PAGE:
Inspiring directions: Understanding career choices to accelerate change

In 2023, the Engineering Construction Industry Training Board (ECITB) undertook research into the career motivations of workers employed in the engineering construction industry (ECI), learners working towards qualifications relevant to the industry, and the general population regardless of professional sector. 

The careers motivation study, titled Inspiring directions: Understanding career choices to accelerate change, consisted of a series of surveys targeting these three groups, with results principally aggregated by age and gender.

The purpose of the research was to provide a snapshot of what motivates career choices, to dispel potential myths regarding attitudes towards engineering construction and to develop an evidence base of the perceptions of the industry and its sectors.

A sample of 1,626 individuals from the wider UK population were asked for their views on different industry sectors to assess possible barriers each may face when developing policies to expand their talent pool.

In comparison, 154 people from within the industry – made up of 89 learners and 65 workers – were also asked for their perceptions, as well as to rank a series of factors to better understand what motivates them in their careers.

As well as analysing the survey results, the final report includes conclusions and recommendations based on the trends and perceptions highlighted in the research, taking into consideration what the evidence suggests are the important factors people consider when making career choices.

The ECITB's career motivations report is titled Inspiring directions - Understanding career choices to accelerate change

Read the full career motivations study

Career motivations study overview

Career Anchors

The cohort of ECI workers and learners were asked for their views on a series of career anchors developed by Edgar H. Schein that can be used by employers to reflect on how their organisation aligns with employee motivations to potentially increase job satisfaction, employee engagement and reduce turnover.

The surveys were constructed around these anchors to give continuity and structure to the responses, and to allow for comparisons across sectors, geographies, and other characteristics. Scores range from 0 (low importance of the anchor being considered) to 3 (high importance).

Of the eight anchors, security and stability ranked first, followed by lifestyle. Autonomy and independence, pure challenge, and functional or technical competence all obtained similar scoring between third and fifth place.

Survey results for the career anchors

Survey results for the career anchors

Motivation Anchors

Engineering construction industry learners and workers were also asked to give their views on what motivates their career choices.

Each individual rated eight motivation anchors, covering specific aspects of their career. These elements are more specific than the career anchors and were rated out of ten (the higher the score, the higher the importance of the item for respondents).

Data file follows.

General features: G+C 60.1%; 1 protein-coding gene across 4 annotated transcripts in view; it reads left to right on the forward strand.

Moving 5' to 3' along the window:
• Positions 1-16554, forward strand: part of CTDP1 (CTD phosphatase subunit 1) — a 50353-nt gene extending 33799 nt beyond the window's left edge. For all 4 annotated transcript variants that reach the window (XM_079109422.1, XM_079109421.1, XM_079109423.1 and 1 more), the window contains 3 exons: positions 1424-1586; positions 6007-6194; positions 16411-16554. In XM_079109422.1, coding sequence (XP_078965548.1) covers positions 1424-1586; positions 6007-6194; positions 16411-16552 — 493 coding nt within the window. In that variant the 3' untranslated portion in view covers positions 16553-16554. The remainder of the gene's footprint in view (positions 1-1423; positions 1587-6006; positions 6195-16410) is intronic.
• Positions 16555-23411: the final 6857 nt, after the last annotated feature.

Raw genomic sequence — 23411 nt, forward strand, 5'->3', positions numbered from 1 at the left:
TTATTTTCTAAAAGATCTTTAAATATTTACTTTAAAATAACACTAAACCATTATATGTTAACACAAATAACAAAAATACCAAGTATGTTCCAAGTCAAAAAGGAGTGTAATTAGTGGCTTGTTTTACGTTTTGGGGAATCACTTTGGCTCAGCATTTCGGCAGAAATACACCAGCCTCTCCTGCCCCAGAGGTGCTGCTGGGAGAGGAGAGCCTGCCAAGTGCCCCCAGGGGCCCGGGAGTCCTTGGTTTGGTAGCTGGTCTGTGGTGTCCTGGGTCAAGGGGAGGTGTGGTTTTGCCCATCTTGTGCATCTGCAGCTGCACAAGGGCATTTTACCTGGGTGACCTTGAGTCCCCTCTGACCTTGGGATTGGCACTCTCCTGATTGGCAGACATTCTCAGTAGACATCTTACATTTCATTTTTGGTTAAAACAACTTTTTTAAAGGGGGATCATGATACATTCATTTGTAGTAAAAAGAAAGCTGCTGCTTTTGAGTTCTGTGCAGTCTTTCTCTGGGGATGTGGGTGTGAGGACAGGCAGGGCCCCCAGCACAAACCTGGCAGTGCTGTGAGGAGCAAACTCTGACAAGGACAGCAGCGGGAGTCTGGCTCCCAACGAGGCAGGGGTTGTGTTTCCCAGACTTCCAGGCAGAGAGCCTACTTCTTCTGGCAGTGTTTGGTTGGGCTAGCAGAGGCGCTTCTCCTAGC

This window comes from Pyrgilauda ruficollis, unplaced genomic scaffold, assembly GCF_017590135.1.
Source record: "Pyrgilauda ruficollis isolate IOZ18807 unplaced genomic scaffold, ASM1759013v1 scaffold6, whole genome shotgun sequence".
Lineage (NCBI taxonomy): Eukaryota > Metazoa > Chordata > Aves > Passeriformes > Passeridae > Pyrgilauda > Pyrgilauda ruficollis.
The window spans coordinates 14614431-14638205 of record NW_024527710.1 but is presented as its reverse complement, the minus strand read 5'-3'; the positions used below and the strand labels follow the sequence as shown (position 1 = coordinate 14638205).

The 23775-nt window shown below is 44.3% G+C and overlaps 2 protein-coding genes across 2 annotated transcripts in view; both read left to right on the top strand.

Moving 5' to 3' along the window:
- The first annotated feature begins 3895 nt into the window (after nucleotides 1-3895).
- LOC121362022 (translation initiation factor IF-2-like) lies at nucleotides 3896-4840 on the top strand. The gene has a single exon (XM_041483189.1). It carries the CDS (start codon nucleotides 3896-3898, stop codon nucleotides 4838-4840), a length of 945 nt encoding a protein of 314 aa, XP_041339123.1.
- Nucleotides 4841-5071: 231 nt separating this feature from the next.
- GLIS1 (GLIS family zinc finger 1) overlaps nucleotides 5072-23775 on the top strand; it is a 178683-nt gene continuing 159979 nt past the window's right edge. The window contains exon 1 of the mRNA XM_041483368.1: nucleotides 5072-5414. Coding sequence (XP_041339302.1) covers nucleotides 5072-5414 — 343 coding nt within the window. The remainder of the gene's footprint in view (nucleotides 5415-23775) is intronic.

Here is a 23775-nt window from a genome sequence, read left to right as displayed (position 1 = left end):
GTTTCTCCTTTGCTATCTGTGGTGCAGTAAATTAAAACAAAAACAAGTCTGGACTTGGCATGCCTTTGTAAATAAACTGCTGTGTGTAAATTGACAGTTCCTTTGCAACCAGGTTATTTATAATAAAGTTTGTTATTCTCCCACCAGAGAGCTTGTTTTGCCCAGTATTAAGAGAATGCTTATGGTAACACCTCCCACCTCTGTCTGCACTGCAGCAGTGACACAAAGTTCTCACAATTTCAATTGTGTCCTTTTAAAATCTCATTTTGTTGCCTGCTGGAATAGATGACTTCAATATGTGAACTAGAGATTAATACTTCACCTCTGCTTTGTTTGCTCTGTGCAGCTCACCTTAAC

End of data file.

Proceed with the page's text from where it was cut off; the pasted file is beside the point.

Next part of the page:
Opportunities to progress and financial considerations were the top two, while opportunities to evolve in a welcoming and inclusive environment was third, although women place even more importance than men on this factor, scoring this 8.18 and 7.59 respectively. Opportunities to work on the energy transition ranked bottom.

Survey results for motivation anchors

Survey results for motivation anchors

Industry Perceptions

The ECI learners and workers, as well as the sample from the general population, were asked whether they would consider joining any of the sectors on a pre-defined list.

Seven of these sectors belong to the ECI – namely oil and gas, nuclear, renewables, water and waste treatment, pharmaceuticals, chemicals and food processing – while two are industries whose labour markets are often considered to operate with some degree of overlap with the ECI, namely construction and rail.

Findings of the study show ECI workers and learners view these sectors much more positively than the general population, with the results suggesting recruiting new entrants from outside the industry may be a challenge.

When asked whether they would consider joining any of the individual sectors, on average only 18% of those surveyed from the wider population said yes, with 45% saying no.

However, the report stated: “It should not be surprising to see higher percentages of ‘negative’ responses in the general public sample compared to the ECI samples because the general public sample also considers views of those completely disconnected from industry, while the ECI population is already aware of opportunities in the various sectors and may be able to more realistically consider a career in these sectors.”

The report includes tables with percentage figures for each sector, broken down by ECI, public, age and gender, as well as tables ranking each sector like below.

Rankings for perceptions of each sector in the career motivations study

Rankings for perceptions of each sector in the career motivations report

Working Patterns and Travel

Working patterns have a strong influence on career choices. This report explores several aspects, such as spending nights away from home, commuting, working offshore, and working from home.

One such question asked of those surveyed among the ECI sample and the wider population was how far they would be prepared to move to find a job.

Read the full report and its conclusions

Why understanding career motivations is ‘paramount’
Survey results for willingness to relocate

Survey results for willingness to relocate